The latest generation of Buells have always held a special place in my heart. I know many riders instantly dismiss them as quirky, unreliable bikes but the chances are that these doubters have never actually ridden, or indeed owned, a Buell.
I have been lucky enough to do both of the above, on a number of occasions. When the Firebolt was launched I was one of the first to ride it around a sunny Valencia track in Spain before running one as a longterm bike for a year and over 10,000 miles and also being amongst the first to ride the Lightning on a rain soaked weekend in Southern France. So when it comes to these oddballs from the sports arm of Harley I have probably done more mileage than most other testers.
So what have all these miles told me about the bike? Well, for a start both in naked and half-faired form the Buell is a great handling bike, quick and light-steering while still totally stable at speeds. But it has faults. For a start the 984cc motor always leaves you feeling that you could do with more power, especially in the sportier Firebolt which has the riding position and attitude to really make you explore the potential of the chassis. And then there's the old Buell problem of reliability. Reports of the belt snapping on the XB9R were not too hard to find and the gearbox is horribly agricultural.
But Buell does listen to customer complaints and it reckons that, in the new XB12R Firebolt and XB12S Lightning, it has created two bikes that should put these demons to rest. Well, on specs alone things look good. I love the styling of the XB9 bikes but the XB12s look even better. Buell has kept everything on the bike identical that matters. The frame is the same and doubles up as a fuel tank, the swingarm is identical, rim mounted front brake disc etc. To separate the bike visually the 12s get the frame and swingarm painted black, anodized gold wheels, a funky yellow screen and very classy deep red or mean black paint schemes. And in red they both look simply stunning.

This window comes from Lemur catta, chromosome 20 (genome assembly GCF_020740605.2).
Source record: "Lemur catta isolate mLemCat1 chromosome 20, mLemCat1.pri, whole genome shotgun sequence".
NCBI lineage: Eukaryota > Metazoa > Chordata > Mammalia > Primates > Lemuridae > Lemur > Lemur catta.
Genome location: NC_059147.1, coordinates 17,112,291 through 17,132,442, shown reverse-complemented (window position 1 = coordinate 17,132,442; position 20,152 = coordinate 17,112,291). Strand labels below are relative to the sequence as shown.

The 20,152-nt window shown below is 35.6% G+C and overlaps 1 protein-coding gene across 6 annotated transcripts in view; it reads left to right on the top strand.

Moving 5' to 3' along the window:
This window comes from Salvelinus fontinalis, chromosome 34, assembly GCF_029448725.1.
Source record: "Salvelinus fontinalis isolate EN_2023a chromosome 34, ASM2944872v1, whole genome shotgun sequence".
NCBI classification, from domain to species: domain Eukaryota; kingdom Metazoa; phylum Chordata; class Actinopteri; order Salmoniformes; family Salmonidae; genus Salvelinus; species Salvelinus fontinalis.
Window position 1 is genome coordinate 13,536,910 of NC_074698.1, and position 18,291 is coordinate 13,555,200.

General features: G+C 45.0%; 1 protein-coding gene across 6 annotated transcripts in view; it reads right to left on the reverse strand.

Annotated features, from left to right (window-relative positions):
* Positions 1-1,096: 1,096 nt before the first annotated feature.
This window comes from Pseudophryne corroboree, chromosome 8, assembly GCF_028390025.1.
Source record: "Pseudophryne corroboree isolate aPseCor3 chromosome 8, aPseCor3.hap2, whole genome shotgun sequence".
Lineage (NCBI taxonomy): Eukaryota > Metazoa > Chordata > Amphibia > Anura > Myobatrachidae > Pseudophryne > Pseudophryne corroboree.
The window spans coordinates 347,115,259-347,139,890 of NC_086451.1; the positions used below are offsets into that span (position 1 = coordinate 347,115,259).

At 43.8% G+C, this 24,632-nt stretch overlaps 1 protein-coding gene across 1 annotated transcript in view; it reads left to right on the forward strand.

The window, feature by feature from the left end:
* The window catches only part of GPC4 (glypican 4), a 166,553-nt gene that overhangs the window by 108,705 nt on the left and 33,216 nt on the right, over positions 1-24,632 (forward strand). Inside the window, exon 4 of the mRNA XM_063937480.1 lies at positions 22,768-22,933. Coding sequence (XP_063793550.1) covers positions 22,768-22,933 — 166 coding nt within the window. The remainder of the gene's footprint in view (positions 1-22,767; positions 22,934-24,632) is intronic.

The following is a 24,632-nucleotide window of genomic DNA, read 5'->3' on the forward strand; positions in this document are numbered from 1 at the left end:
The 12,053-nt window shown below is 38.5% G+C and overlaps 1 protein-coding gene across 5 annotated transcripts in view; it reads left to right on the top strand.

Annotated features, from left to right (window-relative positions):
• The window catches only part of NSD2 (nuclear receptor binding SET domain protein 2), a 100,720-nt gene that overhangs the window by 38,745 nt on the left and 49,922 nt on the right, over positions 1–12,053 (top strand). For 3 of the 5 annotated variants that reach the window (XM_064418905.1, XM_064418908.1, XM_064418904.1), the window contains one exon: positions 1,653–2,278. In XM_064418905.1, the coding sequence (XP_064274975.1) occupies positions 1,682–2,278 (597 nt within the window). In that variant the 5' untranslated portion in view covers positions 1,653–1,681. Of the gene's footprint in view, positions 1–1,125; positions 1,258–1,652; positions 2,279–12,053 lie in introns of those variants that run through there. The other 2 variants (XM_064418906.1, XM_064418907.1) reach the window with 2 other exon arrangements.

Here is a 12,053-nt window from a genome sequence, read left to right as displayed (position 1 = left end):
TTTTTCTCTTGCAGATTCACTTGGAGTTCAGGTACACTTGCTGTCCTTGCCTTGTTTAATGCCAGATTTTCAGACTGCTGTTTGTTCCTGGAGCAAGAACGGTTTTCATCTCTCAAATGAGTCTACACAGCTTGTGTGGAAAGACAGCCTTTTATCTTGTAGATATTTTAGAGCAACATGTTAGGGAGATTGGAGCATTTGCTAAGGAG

But it doesn't stop there. The 984cc engine has been given a longer stroke to take its capacity up to 1203cc and increase the power to a claimed 103bhp and torque to 84ft.lb (the 984cc makes a claimed 75bhp and 61ft.lb) while a new exhaust valve similar to Yamaha's EXUP valve and larger diameter exhaust pipes boost the mid-range even further. To help cure the belt snapping problems, which Buell claim is due to people twisting the belt which weakens it when removing the rear wheel, the drive belt is of a different construction and the guards have been redesigned to make it easier to remove the rear wheel. And finally a new gear change pedal to give a more positive feel to the gear changes and two-inch longer mirror stalks so you can see something other than your elbows in 'em.
So what do all these changes add up to? Well, in my humble opinion these are the bikes that Buell should have launched first. The styling alterations are beside the point, it's the changes to the motor that make the world of difference.